By Sharyn L. Decker
Lewis County Sirens news reporter
CHEHALIS – Lewis County Prosecutor Jonathan Meyer has concluded a sheriff’s deputy’s fatal shooting of a Napavine man earlier this month along state Route 6 near Boistfort was justified.
Gregory S. Kaufman
Lewis County Sheriff’s Office Deputy Matt Wallace was placed on administrative leave after the Nov. 1 encounter in which 64-year-old Gregory S. Kaufman died.
In a letter released Wednesday by Meyer describing his legal analysis to the lead investigator in the case, Meyer outlines a scenario similar to what the sheriff’s office has already said: Deputy Wallace stopped to assist a parked motorist, who he found was suicidal and who subsequently exited his vehicle and advanced upon him with a knife.
Kaufman was struck by two bullets as Wallace retreated, apparently backing up toward the highway in the dark.
Meyer writes the deputy had no other choice:
“When the legal standard is applied to the facts at hand, it is clear that Deputy Wallace was justified when he used deadly force against Gregory Kaufman.”
According to the document, Kaufman was arrested two days prior for alleged misdemeanor assault of his girlfriend, Vicky L. Henthom and a no contact order was put in place.
A Chehalis police officer contacted Kaufman by phone the evening of Oct. 31, asking Kaufman to come to the police department to discuss a violation of the order; because Kaufman had left a note for his girlfriend on her car, according to the document.
Kaufman never appeared at the police station, Meyer writes.
The deadly encounter at a large gravel turnout just east of the South Fork Chehalis RIver Bridge later that night lasted five minutes, according to Meyer.
Meyer gives the following account:
The deputy, alone on patrol, approached the driver’s side door of the car and found Kaufman sitting in the reclined passenger seat.
Deputy Wallace spoke to Kaufman through a tinted, fogged up window and asked Kaufman if he was okay. Kaufman indicated he was fine and just had a nose bleed.
Deputy Wallace seeing cut marks and dried blood on Kaufman’s wrist as well as blood stains on his abdomen – but no blood on his mustache – said he didn’t believe him and asked if he’d been cutting himself.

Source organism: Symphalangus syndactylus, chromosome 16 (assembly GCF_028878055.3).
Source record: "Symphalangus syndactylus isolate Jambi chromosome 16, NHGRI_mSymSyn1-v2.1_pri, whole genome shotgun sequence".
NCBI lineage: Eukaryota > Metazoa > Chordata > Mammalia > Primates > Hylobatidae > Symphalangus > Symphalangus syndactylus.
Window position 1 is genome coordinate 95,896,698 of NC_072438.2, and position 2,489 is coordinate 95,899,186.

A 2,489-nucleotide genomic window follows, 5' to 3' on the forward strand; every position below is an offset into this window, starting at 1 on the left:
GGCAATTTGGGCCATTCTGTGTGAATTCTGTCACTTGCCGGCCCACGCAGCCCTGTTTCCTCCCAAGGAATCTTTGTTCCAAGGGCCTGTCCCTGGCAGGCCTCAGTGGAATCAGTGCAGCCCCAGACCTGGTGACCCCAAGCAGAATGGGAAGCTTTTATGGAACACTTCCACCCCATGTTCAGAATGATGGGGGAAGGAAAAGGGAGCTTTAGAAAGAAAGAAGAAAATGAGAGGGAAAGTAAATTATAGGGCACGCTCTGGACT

Kaufman nodded yes, then turned his head and pointed to a neck wound, prompting the deputy to ask 911 dispatchers to send aid.
The deputy asked Kaufman to unlock the door, which he did.
With the door open, the two spoke. Kaufman became emotional, said he’d left a note for Vicky and was concerned about violating the no contact order.
The deputy tried to reassure him he was only concerned about getting him help.
Wallace asked Kaufman where the knife was. Kaufman reached to his right and brought up a knife with a five-inch blade.
Wallace asked him to place it on the dashboard and at first it appeared he would comply.
Then Kaufman looked at the knife, looked at Wallace and then reached over to open the passenger door and got out with the knife in his hand.
Wallace drew his weapon and told him to drop the knife, but Kaufman began to advance on the deputy, with the point of the knife aimed at the deputy.
Wallace repeatedly told Kaufman to drop the knife; Kaufman did not respond but continued to advance, having walked around the rear of his car.
Wallace radioed dispatch to say the man was coming at him with a knife, continued to retreat toward state Route 6.
Then – at 12:16 a.m. – Wallace fired two shots. Kaufman immediately fell to the ground.
Noticeably absent from the narrative are descriptors of Kaufman’s movements, such as “lunged” or “charged” which the sheriff’s office reported in its initial account that morning.
Meyer’s document places Kaufman about 20 feet from his car and Deputy Wallace about 35 feet from the car when he fired his weapon.
The autopsy found a bullet wound to the abdomen, a fatal bullet wound to the head and superficial cuts on the side of his neck and on one wrist. A notepad found on the car seat contained a document titled “Last will and testament.”
Meyer’s information comes primarily from an investigation conducted by the Regional Sheriff’s Critical Incident Investigation Team. The group is made up of deputies from the surrounding counties of Thurston, Pacific, Mason and Grays Harbor and the Washington State Patrol.
Thurston County Sheriff’s detective Cameron Simper was the lead investigator.
Wallace, 37, has been with the sheriff’s office for nine years. Prosecutor Meyer notes he is authorizing the return of Wallace’s duty weapon to him.
Lewis County Sheriff’s Office spokesperson Chief Civil Deputy Stacy Brown said on Wednesday evening she did not know when Deputy Wallace would be back at work.
Last year, when Deputy Matt McKnight fatally shot a citizen, an internal investigation was not completed until a week after the prosecutor completed his review of the outside investigation.
Read Prosecutor Meyer’s letter detailing his investigative conclusions, here